What have we done: after a series of reports in late 2012 in which we showed, with no ambiguity, that not only might the Bundesbank's offshore held gold be severely "diluted" (follow our 2012 exposes on German gold here, here, here, and here), but that on at least one occassion, the Fed and the Bank of England conspired against the Buba in returning subpar quality gold, the Bundesbank shocked everyone in early January 2013 when it announced it would repatriate 300 tons of gold helt in New York and all of its 374 tons of gold held in Paris. But convincing the Bundebsbank to demand delivery was peanuts compared to changing the tune of the Financial Times - that bastion of fiat "money", and where the word gold is mocked and ridiculed, and those who see the daily improprieties in the gold market as nothing but "conspiracy theorists" - to say the magic words: "Learn from Buba and demand delivery for true price of gold", adding that "one day the ties that bind this pixelated gold may break, with potentially catastrophic results."
In other words, precisely what we have been saying since the beginning.
Welcome to the 'conspiracy theorist' club, boys.
A year ago the Bundesbank announced that it intended to repatriate 700 tons of Germany’s gold from Paris and New York. Although a couple of jumbo jets could have managed the transatlantic removal, it made security sense to ship the load in smaller consignments. Just how small, and over how long, has only just become apparent.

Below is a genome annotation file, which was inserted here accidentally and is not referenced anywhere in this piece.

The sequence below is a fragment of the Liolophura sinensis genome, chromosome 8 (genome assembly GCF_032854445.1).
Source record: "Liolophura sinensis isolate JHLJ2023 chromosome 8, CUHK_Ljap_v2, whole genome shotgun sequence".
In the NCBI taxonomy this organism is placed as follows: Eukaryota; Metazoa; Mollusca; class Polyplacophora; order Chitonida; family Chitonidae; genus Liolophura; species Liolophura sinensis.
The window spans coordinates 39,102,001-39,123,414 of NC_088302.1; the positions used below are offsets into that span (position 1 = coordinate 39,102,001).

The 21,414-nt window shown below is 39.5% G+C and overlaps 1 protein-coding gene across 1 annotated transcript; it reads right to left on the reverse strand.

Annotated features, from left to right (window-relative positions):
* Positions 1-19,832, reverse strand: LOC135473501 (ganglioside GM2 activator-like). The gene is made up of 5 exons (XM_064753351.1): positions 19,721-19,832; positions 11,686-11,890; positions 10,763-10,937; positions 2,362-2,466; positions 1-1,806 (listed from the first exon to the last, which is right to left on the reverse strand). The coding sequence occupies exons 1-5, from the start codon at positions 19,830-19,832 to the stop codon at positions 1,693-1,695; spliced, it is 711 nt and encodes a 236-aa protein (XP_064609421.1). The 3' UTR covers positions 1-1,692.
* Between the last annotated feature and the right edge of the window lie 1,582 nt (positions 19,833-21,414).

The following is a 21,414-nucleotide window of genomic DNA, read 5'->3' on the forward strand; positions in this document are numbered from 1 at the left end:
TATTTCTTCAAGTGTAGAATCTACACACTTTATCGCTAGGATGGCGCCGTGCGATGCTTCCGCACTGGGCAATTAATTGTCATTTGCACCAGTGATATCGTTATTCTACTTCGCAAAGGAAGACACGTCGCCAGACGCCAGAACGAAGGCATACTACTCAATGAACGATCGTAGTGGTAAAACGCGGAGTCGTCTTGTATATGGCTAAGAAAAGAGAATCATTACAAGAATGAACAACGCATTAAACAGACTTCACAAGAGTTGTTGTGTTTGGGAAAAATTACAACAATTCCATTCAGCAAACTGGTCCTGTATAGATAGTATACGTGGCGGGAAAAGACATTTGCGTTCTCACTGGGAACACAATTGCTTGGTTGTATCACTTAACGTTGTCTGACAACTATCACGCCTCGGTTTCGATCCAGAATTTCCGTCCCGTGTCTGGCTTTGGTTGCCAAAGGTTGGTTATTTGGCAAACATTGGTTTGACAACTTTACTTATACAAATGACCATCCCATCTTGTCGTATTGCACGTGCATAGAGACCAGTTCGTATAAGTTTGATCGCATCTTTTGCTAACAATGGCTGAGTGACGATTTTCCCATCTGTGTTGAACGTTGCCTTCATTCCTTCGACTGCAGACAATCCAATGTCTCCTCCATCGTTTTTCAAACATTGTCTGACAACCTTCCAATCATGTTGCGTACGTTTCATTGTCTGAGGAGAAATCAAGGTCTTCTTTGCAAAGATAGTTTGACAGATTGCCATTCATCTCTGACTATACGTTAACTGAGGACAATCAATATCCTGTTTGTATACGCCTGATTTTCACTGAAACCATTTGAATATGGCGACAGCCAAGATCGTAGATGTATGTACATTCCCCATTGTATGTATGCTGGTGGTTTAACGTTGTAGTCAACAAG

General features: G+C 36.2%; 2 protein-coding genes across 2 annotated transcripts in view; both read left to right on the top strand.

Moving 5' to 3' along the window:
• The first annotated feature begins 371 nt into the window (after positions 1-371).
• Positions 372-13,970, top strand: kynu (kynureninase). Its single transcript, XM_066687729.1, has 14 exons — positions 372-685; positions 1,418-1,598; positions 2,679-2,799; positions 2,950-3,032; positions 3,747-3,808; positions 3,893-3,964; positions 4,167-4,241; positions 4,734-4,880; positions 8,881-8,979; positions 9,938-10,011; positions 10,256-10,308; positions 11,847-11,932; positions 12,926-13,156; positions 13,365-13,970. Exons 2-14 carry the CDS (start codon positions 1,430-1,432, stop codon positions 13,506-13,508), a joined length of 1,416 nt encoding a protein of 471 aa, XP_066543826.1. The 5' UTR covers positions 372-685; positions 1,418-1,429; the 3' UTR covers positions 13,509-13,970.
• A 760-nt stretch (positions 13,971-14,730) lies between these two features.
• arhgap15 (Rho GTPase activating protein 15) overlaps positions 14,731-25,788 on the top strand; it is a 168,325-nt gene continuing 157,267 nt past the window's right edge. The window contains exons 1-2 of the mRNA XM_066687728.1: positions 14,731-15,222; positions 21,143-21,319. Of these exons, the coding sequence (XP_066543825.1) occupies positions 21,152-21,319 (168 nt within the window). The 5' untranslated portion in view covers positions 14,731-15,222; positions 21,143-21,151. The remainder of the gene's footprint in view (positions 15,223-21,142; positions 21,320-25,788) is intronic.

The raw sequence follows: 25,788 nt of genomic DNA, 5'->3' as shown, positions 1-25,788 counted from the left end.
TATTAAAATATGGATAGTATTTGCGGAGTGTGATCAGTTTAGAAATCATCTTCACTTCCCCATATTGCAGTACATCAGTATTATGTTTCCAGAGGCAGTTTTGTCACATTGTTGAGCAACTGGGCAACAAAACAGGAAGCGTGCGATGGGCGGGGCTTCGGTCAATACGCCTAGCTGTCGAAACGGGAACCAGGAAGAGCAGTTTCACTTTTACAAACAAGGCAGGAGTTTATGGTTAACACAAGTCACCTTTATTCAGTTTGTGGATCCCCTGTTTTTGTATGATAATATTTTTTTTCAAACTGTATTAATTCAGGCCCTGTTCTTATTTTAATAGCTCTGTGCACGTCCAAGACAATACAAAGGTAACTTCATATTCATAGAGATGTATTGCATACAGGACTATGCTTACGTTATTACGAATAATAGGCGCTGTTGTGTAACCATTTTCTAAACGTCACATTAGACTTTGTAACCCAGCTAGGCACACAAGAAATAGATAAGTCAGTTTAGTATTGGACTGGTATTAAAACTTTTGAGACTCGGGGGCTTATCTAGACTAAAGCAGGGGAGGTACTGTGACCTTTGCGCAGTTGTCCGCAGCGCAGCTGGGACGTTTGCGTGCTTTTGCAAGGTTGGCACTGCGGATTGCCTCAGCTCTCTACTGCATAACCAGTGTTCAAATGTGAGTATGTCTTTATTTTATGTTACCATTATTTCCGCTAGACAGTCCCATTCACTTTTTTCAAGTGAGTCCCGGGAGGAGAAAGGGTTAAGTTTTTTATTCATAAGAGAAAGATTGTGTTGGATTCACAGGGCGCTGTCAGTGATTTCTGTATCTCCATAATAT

Last month Jens Weidmann, Bundesbank president, admitted that just 37 tons had arrived in Frankfurt. The original timescale, to complete the transfer by 2020, was leisurely enough, but at this rate it would take 20 years for a simple operation. Well, perhaps not so simple. While he awaits delivery, Herr Weidmann is welcome to come and look through the bars in the Federal Reserve’s vaults, but the question is: whose bars are they?
In the “armchair farmer” fraud you are told: “Look, this is your pig, in the sty.” It works until everyone wants physical delivery of their pig, which is why Buba’s move last year caused such a stir. After all nobody knows whether there are really 260m ounces of gold in Fort Knox, because the US government won’t let auditors inside.
The delivery problem for the Fed is a different breed of pig. The gold market is far more than exchanging paper money for precious metal. Indeed the metal seems something of a sideshow. In June last year the average volume of gold cleared in London hit 29m ounces per day. The world’s mines are producing 90m ounces per year. The traded volume was many times the cleared volume.
The paper gold in the London Bullion Market takes the familiar forms that bankers have turned into profit machines: futures, options, leveraged trades, collateralised obligations, ETFs . . . a storm of exotic instruments, each of which is carefully logged, cross-checked and audited.
Or perhaps not. High-flying traders find such backroom work tedious, and prefer to let some drone do it, just as they did with those money-market instruments that fuelled the banking crisis. The drones will have full control of the paper trail, won’t they? There’s surely no chance that the Fed’s little delivery difficulty has anything to do with the cat’s-cradle of pledges based on the gold in its vaults?
John Hathaway suspects there is. He worries about all the paper (and pixels) linked to gold. He runs the Tocqueville gold fund (the clue is in the name) and doesn’t share the near-universal gloom of London’s gold analysts, who a year ago forecast an average $1700 for 2013. It is currently $1,260.
As has been remarked here before, forecasting the price is for mugs and bugs. But one day the ties that bind this pixelated gold may break, with potentially catastrophic results. So if you fancy gold at today’s depressed price, learn from Buba and demand delivery.